- Sow your seeds in the thoroughly moistened germination medium and water with plain water until the first true leaves appear or insert into the grow deck as instructed.
- Aerogarden units come with pre-seeded pods that simply need to be inserted into the grow deck. Follow the instructions and turn the unit on.
- Transplant your seedlings into your hydroponic garden system’s pots or grow deck. Turn the system on.
- Adjust the light and pump settings and fill the unit with room temperature water.
- Fill the reservoir with water and add the appropriate amount of nutrient concentrate. Follow the instructions carefully because if you add too much, you’ll burn your plants, but if you add too little, your plants will starve.
- Walk away and let your automated garden do the work for you!
To keep an automated home hydroponics system running, ensure it has continuous electricity. The garden will monitor itself until you harvest the produce. Depending on your crop, you may need to top off the tank with more nutrients and water when the system notifies you.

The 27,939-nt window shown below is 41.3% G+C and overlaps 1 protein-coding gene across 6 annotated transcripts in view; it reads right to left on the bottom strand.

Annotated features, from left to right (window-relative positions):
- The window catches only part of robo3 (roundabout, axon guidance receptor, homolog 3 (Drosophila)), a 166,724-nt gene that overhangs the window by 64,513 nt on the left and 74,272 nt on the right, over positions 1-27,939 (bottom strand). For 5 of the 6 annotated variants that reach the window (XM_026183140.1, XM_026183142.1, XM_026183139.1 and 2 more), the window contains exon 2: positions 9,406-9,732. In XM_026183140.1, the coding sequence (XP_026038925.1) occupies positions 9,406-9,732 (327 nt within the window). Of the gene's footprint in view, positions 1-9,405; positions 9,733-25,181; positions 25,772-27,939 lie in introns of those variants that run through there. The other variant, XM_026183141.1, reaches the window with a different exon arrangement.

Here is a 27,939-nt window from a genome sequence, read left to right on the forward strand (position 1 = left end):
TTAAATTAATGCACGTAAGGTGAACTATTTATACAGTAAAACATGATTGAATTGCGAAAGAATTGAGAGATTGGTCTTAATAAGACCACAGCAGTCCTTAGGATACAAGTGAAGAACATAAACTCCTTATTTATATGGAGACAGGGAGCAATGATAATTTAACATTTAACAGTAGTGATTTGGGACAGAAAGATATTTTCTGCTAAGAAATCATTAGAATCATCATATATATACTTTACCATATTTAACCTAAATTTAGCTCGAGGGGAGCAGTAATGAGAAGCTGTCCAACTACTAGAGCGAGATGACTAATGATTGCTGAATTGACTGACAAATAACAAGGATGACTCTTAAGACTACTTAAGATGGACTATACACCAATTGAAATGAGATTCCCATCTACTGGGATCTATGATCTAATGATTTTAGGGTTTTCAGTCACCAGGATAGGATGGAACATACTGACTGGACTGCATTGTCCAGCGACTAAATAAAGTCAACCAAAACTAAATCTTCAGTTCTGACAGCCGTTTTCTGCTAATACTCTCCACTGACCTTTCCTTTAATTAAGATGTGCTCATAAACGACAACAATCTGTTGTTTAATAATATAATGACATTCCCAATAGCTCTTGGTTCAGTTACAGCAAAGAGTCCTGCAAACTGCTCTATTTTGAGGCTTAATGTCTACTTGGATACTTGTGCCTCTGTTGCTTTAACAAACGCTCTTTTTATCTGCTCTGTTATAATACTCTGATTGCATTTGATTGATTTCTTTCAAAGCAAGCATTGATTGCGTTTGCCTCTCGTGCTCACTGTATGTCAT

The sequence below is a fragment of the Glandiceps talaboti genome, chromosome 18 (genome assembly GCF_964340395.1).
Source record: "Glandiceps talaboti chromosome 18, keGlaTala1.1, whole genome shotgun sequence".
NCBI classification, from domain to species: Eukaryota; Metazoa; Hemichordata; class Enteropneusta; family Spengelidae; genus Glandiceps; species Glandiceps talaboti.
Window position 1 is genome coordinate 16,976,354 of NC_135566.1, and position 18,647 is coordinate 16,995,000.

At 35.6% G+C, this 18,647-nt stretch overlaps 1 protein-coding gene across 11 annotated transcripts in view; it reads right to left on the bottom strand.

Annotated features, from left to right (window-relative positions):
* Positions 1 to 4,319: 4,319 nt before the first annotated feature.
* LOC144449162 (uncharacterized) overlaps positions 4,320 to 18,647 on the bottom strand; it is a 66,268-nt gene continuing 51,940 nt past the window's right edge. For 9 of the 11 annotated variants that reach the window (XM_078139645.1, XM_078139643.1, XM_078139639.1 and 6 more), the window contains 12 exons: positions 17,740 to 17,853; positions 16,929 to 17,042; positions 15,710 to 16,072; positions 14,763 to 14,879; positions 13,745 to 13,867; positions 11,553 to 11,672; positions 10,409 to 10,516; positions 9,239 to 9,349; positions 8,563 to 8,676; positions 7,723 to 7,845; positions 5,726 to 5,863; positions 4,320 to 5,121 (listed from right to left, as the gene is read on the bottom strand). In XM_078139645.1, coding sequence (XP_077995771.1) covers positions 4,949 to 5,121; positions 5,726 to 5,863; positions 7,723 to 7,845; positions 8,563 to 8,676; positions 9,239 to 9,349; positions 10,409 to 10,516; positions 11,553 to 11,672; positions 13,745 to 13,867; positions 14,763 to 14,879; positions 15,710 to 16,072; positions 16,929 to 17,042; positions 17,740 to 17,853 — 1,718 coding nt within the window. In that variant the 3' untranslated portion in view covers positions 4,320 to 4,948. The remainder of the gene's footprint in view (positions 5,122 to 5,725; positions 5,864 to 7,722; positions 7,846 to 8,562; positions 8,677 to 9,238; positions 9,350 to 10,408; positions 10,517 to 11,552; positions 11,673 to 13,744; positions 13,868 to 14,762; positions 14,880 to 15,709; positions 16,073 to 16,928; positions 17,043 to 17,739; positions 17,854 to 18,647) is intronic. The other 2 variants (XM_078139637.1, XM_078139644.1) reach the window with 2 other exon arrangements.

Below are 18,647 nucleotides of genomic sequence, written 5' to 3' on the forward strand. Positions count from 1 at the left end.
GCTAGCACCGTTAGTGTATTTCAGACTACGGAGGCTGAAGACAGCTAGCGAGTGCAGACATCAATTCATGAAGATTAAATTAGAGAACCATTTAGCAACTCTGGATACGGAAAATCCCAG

To keep a homemade or manual hydroponic system running, monitor the needs of your plants closely. If using a pump, attach a timer to keep the water flowing at the correct intervals. Test the ph, temperature, and nutrient concentration regularly. Maintain each of these important elements for a bountiful crop.
How do you feed the plants in a hydroponic garden?
Feed the plants in your home hydroponics with the recommended nutrient concentrate, not commercial fertilizers. Fertilizers developed for traditional gardens will not provide all the necessary micronutrients because they are usually already in the soil. It is possible to mix your own nutrient solution, but uniform growth is not guaranteed so pursue this option with caution.
The nutrients produced by integrated fish, crustacea, or even ducks can also feed your hydroponic plants. This type of system is a branch of hydroponics commonly called aquaponics.
Small-scale aquaponics gardens, such as the Huamuyu Hydroponic Garden Fish Tank, are available for home and classroom use. These small units are geared toward learning, decor, or sprout gardening. They are easy to maintain and add interest to your home.